No one could have imagined Holocaust terror
By Harriet P. Gross

Weeks ago, I promised more about my end-time in Poland, which was Warsaw. But before I write that, I want to share some other, vivid memories of Auschwitz and Birkenau.
I’ve complained that visiting Auschwitz was like touring a museum. But — why shouldn’t that be? It became one, officially, in 1947, and is now filled with statistics and visuals. Visitors must conjure up for themselves the horrors of starvation, suffocation, death.
Our little group walked single-file behind a guide, looking like prisoners ourselves, as he showed us Block 4’s symbolic urn of ashes, told us that 728 Poles who arrived in mid-June of 1940 actually had to buy tickets to ride on the train that brought them to this hellish place, noted that the two tons of human hair — so dull and dry — were taken from 50,000 prisoners 70 years ago, and the shoes — likewise behind glass — represented only 80,000 of the 200,000 youngsters under 14 who came here and of whom only a handful survived.
We saw the homely items so dutifully packed by the camp’s inmates for the journey that ended at an entry gate promising freedom through work: pots and pans, shaving mugs and brushes, prayer shawls; and the sad, battered suitcases into which these pitiful remnants of a previous life had been crammed, with the family names — familiar names, Jewish names — lettered on their outsides, still legible after all this time.
How could they have known? Or, perhaps, how could they not have known? The questions are still alive here where the people are not, whispered by the walls of the infamous Block of Death, by the concrete killing yard where straw soaked up the blood of those who were shot in groups that included young children, by stables built for 52 horses into which at least 400 people were shelved like cheap merchandise.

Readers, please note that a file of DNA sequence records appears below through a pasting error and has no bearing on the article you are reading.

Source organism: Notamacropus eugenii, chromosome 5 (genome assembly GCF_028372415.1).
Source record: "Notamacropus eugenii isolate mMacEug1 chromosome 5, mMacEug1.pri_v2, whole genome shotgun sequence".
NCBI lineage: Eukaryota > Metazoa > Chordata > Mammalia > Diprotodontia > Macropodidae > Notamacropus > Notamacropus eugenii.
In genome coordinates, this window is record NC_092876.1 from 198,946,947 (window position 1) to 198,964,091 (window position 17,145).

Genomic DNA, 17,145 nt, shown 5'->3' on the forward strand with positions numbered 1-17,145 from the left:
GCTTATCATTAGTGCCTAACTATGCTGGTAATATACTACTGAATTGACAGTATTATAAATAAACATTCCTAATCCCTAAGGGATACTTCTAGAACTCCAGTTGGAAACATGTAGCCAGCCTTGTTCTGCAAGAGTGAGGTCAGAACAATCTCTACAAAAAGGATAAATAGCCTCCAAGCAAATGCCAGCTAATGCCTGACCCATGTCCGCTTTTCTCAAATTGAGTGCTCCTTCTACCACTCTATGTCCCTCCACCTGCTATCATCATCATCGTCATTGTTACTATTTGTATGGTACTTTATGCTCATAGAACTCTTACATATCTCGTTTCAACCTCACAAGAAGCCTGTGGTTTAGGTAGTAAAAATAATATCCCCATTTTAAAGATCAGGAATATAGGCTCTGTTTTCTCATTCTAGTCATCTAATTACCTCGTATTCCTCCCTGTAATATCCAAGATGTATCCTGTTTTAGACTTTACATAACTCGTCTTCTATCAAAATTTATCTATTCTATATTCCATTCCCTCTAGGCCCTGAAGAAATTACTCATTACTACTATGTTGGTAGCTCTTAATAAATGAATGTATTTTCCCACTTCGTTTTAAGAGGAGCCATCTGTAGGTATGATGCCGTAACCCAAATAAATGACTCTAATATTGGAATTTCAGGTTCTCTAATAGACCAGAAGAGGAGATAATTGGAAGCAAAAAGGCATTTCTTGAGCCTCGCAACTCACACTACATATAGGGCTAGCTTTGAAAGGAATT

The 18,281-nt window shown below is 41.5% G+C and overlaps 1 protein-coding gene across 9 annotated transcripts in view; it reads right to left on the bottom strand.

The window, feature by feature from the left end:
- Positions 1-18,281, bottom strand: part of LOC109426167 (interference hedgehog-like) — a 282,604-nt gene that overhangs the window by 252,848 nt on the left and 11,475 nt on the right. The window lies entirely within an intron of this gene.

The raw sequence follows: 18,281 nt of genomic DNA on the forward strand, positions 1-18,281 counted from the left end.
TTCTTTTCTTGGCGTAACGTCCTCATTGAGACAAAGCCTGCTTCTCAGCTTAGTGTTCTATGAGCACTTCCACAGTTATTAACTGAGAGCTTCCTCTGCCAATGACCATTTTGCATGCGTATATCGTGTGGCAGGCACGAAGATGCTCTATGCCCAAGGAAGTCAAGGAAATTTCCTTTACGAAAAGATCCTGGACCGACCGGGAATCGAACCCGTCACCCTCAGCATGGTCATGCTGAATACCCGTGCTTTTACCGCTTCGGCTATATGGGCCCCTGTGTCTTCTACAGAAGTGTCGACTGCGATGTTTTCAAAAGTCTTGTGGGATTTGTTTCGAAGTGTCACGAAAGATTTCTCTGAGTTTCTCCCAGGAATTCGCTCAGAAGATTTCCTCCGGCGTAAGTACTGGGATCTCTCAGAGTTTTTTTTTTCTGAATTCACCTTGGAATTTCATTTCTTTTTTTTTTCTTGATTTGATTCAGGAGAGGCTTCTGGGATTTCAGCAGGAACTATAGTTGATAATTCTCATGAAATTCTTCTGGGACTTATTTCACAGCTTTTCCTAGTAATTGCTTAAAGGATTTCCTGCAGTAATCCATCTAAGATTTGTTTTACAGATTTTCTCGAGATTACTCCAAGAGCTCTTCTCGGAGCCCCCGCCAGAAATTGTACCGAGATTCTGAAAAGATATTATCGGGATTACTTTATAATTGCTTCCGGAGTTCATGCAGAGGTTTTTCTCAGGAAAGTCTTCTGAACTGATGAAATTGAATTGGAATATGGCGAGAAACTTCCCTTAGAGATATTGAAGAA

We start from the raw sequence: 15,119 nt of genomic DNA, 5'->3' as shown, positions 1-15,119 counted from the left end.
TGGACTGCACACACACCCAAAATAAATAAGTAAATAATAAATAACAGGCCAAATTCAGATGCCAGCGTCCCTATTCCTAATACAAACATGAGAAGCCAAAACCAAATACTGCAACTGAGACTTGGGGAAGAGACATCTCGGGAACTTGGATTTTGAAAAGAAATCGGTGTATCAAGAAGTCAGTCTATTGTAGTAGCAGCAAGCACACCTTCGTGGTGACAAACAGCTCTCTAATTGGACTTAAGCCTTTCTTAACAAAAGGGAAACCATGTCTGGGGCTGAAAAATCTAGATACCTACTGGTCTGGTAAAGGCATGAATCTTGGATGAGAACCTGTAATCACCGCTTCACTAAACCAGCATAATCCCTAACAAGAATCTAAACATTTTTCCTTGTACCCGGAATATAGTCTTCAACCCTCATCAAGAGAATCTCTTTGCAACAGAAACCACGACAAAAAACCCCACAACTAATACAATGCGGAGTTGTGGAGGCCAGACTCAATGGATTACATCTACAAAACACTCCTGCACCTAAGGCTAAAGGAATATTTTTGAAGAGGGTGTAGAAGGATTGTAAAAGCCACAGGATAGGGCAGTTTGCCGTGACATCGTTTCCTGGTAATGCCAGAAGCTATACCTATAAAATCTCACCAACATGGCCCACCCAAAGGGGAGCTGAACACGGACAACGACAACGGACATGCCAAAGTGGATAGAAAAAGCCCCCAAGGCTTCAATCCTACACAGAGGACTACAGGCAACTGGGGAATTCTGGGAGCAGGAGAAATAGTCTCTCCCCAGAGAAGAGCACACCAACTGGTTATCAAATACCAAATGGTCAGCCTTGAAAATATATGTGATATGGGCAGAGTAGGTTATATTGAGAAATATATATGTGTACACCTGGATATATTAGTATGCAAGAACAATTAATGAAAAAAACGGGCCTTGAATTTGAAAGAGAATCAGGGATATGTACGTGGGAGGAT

Birkenau is only a short distance away. Here, the first gas chambers and crematoria were built. Here stand a guardhouse, an observation tower, a gallows. And here is the sweet little house, behind a thicket of beautiful birch trees, where Rudolf Hess lived with his wife and five children — until, in April of 1947, he was hanged on that same gallows himself. Was the sky as blue on that day as on the day of our visit? Were the same puffy white clouds drifting lazily by? Was there a raven cawing, like the one we saw and heard, looking and sounding like death? Maybe it was channeling the poet’s “Nevermore.”
Soon after my return, a friend sent me a page torn from the book section of a weekend Wall Street Journal. Its lead piece reviewed the massive, three-volume history titled “The Jews in Poland and Russia” by Antony Polonsky.
The review was massive in itself, centered by a large image of a schoolroom crowded with boys studying Talmud with their melamad (teacher), hatted and bearded, sitting among them. The photo was taken in 1937 in a place now part of Ukraine. The caption tells us that all the Jews of this place, once a center of Hasidism, were rounded up for deportation to Auschwitz soon after Passover 1944.
Polonsky explains, as an academic historian, how this came to happen: The areas we now know as Poland, Lithuania and Ukraine had received Jews expelled from western and central Europe beginning as far back as 1300, and here developed the shtetl, described as “a private town owned by a Polish nobleman, distant from royal authority, with a Jewish-majority population generally permitted to manage its own affairs.” But later, much of this area came under Russian rule, with pogroms and persecutions following. Then Poland was invaded in 1939 and the Soviet Union in 1941 and, as a consequence, seven million Jews finally found themselves living in an area under the sole control of Nazi Germany.
Polonsky’s reviewer, Timothy Snyder, concludes, “After 2,500 pages, our sense of Jewish life is vivid, deep and rich. The world that is lost is real. We understand Jewish responses to the Holocaust better because we understand the world before the Holocaust. In Mr. Polonsky’s telling, the Holocaust is not part of any historical logic, no lesson that Jews had to learn. Its bottomless reality is worse and truer than any story that can be told about it.”
So, a historian is able make chronological sense of how the pre-Holocaust world set up, perhaps inevitably, the Holocaust itself. But, Auschwitz and Birkenau? Who can make any sense at all of them?

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